As educators, we all know that one of the most important ways that we can help children achieve academic and social success is to form strong and collaborative partnerships with their families. Taking the teacher/parent relationship beyond back to school nights and report card conferences can help build strong home-school connections for kids. Having a strong home-school connection leads children to see learning in a more positive light, which prompts them to work harder and actually enjoy school more.
While forming partnerships with families may seem like the natural thing to do, taking that first step can be hard. Competing schedules and intense workloads can discourage even the most committed teacher or family member from reaching out beyond already established meetings such as conferences. While there are a lot of changes that both sides can make to communicate better and build stronger relationships, there are also a lot of small steps that schools can make right now to begin paving the way.
Consider this: in communication, almost 90% of the message and impressions that people receive come from non-verbal factors! That means that in any relationship, the actual words you say only count for around 10% of what people hear or feel.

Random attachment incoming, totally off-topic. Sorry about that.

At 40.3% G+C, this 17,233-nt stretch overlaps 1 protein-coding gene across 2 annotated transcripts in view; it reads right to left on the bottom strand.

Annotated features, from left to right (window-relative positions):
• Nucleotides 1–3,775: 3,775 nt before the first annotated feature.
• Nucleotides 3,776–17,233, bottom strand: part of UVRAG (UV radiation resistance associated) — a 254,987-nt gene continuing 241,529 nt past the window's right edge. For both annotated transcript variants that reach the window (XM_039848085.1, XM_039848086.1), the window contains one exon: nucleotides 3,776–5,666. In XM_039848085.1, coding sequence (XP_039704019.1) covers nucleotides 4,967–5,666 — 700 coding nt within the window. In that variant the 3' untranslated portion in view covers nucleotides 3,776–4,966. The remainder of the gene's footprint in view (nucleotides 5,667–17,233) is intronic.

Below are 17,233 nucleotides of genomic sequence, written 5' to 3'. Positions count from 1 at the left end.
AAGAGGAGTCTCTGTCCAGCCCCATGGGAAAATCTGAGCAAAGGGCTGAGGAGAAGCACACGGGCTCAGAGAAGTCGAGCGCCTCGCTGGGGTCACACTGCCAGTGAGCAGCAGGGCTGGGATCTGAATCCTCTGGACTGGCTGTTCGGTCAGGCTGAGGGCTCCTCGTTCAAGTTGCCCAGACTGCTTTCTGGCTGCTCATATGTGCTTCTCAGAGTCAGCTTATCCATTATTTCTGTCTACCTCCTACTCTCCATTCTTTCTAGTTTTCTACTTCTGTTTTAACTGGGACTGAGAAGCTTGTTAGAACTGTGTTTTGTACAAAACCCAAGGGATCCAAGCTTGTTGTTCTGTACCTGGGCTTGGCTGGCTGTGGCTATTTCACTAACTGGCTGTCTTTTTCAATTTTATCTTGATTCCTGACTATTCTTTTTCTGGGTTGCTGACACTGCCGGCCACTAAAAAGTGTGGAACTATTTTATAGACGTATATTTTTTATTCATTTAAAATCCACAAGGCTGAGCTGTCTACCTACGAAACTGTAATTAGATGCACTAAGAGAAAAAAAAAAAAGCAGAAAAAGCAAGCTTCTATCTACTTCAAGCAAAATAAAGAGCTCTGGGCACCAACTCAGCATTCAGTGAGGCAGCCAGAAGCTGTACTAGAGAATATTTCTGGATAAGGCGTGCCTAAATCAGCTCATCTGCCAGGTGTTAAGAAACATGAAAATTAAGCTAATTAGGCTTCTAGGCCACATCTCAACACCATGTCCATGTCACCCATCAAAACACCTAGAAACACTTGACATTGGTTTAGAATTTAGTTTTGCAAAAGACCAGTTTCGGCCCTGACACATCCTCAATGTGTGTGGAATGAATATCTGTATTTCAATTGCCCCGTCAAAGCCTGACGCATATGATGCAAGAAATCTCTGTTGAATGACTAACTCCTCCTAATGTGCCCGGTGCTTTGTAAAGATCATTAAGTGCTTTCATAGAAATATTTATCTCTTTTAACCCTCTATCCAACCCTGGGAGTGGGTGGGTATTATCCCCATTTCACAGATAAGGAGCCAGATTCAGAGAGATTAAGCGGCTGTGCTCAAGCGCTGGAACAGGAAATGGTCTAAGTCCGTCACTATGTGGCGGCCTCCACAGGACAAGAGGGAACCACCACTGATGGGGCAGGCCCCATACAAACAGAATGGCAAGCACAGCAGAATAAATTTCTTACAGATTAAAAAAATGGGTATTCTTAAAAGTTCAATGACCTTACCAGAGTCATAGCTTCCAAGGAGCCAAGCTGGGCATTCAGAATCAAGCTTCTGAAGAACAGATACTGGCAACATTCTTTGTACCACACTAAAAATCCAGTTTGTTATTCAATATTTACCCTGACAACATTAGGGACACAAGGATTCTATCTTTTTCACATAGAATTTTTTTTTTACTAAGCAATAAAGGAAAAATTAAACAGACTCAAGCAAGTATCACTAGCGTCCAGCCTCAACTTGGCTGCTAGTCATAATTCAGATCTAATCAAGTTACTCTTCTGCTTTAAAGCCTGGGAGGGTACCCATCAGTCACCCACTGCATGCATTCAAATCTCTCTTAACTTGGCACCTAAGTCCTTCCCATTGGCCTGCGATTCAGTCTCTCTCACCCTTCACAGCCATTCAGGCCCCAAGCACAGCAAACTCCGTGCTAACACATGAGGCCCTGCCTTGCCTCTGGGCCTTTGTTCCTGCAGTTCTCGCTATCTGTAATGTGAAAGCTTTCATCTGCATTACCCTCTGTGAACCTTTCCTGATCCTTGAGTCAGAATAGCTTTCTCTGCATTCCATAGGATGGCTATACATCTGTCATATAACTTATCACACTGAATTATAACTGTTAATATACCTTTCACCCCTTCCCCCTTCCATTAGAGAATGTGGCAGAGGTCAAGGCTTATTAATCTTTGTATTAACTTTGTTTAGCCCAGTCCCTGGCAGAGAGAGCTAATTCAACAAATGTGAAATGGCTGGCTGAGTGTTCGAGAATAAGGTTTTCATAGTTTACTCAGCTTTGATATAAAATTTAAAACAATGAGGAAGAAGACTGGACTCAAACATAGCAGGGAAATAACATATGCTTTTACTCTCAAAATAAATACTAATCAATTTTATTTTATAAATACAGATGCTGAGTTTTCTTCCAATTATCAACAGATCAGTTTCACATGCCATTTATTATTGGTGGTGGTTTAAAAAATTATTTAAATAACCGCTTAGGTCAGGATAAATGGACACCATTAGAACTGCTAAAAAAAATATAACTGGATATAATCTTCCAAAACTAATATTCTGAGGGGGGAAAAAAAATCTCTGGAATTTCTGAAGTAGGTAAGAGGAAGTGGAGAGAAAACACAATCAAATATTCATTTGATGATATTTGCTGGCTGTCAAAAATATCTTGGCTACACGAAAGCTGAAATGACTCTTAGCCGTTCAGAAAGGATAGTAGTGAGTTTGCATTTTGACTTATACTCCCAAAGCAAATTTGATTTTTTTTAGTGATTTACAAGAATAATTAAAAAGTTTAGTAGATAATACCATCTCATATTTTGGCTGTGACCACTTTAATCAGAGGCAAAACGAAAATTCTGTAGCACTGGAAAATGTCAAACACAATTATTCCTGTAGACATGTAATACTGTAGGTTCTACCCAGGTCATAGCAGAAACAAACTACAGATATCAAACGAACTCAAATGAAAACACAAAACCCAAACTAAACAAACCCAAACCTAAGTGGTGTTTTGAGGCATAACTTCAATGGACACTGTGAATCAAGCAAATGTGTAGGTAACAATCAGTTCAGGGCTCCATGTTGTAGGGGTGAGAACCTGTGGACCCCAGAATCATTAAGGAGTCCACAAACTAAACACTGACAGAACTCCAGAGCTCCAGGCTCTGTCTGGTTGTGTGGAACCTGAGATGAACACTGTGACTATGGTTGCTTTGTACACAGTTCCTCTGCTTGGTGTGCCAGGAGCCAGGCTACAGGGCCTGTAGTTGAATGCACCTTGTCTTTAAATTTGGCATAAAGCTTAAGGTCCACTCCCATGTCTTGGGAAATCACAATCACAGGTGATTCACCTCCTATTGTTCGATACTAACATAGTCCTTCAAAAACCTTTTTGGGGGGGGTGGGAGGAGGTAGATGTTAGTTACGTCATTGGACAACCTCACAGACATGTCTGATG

So what does that mean? It means that before we even sit down to talk to one another, we have already built an opinion based on our surroundings and on what we see. For a parent walking into a school, an inaccessible or unwelcoming school entrance can send the wrong message before he even speaks with a teacher. Consider this while looking at the picture pairs below:
These pictures represent small and quick changes that schools and teachers can make to help families feel more welcome and to begin to build a more trusting relationship with them. Here are a few more quick tips to improve your nonverbal communication with families:
- Ask your students to bring in pictures of their families and hang or frame them in your classroom. Students will love seeing familiar faces in their classroom, and parents will get the message that they are welcome.
- Create a Family bulletin board or corner in your school. Provide copies of school schedules, reminders about upcoming events, and tips for reading at home or helping out with homework.
- Send out a survey to gauge interest in family-centered school events. Families will feel that their voices are being heard, and responses will be useful in planning for next year.
The difference between a closed door and an open one could make all the difference in the world! Acknowledging and welcoming the diversity of languages your families speak will make them feel much more at home and transform your school into a true reflection of the community. When the ultimate goal is helping each and every child feel successful both socially and academically, every little bit helps.